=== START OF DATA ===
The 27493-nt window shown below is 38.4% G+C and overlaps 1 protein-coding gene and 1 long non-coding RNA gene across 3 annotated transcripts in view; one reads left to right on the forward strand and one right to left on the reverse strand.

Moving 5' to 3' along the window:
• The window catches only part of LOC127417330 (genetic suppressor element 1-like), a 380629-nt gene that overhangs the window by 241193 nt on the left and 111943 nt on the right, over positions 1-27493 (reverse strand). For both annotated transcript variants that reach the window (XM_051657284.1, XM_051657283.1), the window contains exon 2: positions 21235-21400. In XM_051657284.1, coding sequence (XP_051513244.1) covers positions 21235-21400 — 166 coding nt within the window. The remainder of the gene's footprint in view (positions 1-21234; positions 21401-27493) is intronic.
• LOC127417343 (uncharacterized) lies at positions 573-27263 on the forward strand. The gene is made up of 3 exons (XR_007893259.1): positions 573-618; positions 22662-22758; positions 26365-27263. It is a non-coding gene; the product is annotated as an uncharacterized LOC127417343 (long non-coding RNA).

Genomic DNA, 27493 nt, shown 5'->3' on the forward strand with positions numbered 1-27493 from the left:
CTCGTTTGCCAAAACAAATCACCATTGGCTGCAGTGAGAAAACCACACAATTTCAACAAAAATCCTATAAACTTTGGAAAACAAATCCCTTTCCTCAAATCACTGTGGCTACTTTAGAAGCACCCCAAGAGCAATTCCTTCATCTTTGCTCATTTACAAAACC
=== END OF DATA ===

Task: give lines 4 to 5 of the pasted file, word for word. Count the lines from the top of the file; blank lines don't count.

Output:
• LOC127417343 (uncharacterized) lies at positions 573-27263 on the forward strand. The gene is made up of 3 exons (XR_007893259.1): positions 573-618; positions 22662-22758; positions 26365-27263. It is a non-coding gene; the product is annotated as an uncharacterized LOC127417343 (long non-coding RNA).

Genomic DNA, 27493 nt, shown 5'->3' on the forward strand with positions numbered 1-27493 from the left: